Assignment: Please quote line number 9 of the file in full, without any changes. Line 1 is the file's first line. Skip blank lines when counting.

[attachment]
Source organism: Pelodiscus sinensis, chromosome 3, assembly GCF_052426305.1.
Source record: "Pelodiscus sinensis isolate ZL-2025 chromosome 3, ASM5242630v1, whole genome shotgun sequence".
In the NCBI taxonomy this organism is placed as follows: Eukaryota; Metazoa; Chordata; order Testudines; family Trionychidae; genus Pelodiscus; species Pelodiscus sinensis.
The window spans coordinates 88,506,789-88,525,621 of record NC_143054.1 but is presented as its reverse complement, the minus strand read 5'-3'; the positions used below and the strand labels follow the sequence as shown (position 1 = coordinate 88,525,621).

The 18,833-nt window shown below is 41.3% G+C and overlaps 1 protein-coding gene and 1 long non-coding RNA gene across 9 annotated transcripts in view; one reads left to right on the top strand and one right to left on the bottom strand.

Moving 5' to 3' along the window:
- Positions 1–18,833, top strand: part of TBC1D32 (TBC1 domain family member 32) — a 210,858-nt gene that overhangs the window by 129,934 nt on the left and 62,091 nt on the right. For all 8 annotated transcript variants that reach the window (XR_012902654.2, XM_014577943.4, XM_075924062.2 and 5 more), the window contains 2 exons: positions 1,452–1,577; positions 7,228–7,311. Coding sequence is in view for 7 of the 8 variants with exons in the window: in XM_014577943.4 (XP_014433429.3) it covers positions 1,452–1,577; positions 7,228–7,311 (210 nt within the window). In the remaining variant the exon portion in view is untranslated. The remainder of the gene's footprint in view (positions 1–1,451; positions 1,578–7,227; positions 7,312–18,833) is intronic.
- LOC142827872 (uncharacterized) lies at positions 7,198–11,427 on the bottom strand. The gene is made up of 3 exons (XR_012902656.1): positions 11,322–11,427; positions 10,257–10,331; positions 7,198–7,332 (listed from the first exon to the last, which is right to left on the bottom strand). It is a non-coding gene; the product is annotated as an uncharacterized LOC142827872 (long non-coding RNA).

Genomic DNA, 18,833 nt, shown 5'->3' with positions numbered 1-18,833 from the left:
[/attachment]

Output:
Genomic DNA, 18,833 nt, shown 5'->3' with positions numbered 1-18,833 from the left: